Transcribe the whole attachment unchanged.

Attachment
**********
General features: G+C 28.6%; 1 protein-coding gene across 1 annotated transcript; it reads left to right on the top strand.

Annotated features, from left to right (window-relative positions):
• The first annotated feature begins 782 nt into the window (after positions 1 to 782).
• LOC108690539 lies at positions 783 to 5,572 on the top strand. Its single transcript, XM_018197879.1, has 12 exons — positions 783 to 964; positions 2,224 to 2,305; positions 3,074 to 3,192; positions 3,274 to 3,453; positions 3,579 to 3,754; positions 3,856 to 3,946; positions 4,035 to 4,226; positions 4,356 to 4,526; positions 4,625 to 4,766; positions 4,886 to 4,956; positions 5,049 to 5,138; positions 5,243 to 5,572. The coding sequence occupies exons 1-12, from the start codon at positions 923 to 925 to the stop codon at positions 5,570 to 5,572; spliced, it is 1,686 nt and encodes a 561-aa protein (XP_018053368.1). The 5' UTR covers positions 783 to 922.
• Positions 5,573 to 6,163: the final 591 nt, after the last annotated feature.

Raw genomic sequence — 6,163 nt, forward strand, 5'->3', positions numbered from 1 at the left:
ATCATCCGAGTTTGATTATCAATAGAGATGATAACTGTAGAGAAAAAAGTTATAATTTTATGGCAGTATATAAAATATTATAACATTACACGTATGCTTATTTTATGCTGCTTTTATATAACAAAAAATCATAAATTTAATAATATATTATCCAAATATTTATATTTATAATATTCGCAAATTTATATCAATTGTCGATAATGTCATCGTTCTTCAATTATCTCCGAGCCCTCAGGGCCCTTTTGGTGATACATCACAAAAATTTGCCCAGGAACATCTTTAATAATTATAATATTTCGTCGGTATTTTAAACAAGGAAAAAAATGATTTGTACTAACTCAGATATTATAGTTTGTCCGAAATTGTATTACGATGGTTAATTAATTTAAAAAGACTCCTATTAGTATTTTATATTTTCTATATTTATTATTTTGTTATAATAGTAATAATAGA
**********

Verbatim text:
General features: G+C 28.6%; 1 protein-coding gene across 1 annotated transcript; it reads left to right on the top strand.

Annotated features, from left to right (window-relative positions):
• The first annotated feature begins 782 nt into the window (after positions 1 to 782).
• LOC108690539 lies at positions 783 to 5,572 on the top strand. Its single transcript, XM_018197879.1, has 12 exons — positions 783 to 964; positions 2,224 to 2,305; positions 3,074 to 3,192; positions 3,274 to 3,453; positions 3,579 to 3,754; positions 3,856 to 3,946; positions 4,035 to 4,226; positions 4,356 to 4,526; positions 4,625 to 4,766; positions 4,886 to 4,956; positions 5,049 to 5,138; positions 5,243 to 5,572. The coding sequence occupies exons 1-12, from the start codon at positions 923 to 925 to the stop codon at positions 5,570 to 5,572; spliced, it is 1,686 nt and encodes a 561-aa protein (XP_018053368.1). The 5' UTR covers positions 783 to 922.
• Positions 5,573 to 6,163: the final 591 nt, after the last annotated feature.

Raw genomic sequence — 6,163 nt, forward strand, 5'->3', positions numbered from 1 at the left:
ATCATCCGAGTTTGATTATCAATAGAGATGATAACTGTAGAGAAAAAAGTTATAATTTTATGGCAGTATATAAAATATTATAACATTACACGTATGCTTATTTTATGCTGCTTTTATATAACAAAAAATCATAAATTTAATAATATATTATCCAAATATTTATATTTATAATATTCGCAAATTTATATCAATTGTCGATAATGTCATCGTTCTTCAATTATCTCCGAGCCCTCAGGGCCCTTTTGGTGATACATCACAAAAATTTGCCCAGGAACATCTTTAATAATTATAATATTTCGTCGGTATTTTAAACAAGGAAAAAAATGATTTGTACTAACTCAGATATTATAGTTTGTCCGAAATTGTATTACGATGGTTAATTAATTTAAAAAGACTCCTATTAGTATTTTATATTTTCTATATTTATTATTTTGTTATAATAGTAATAATAGA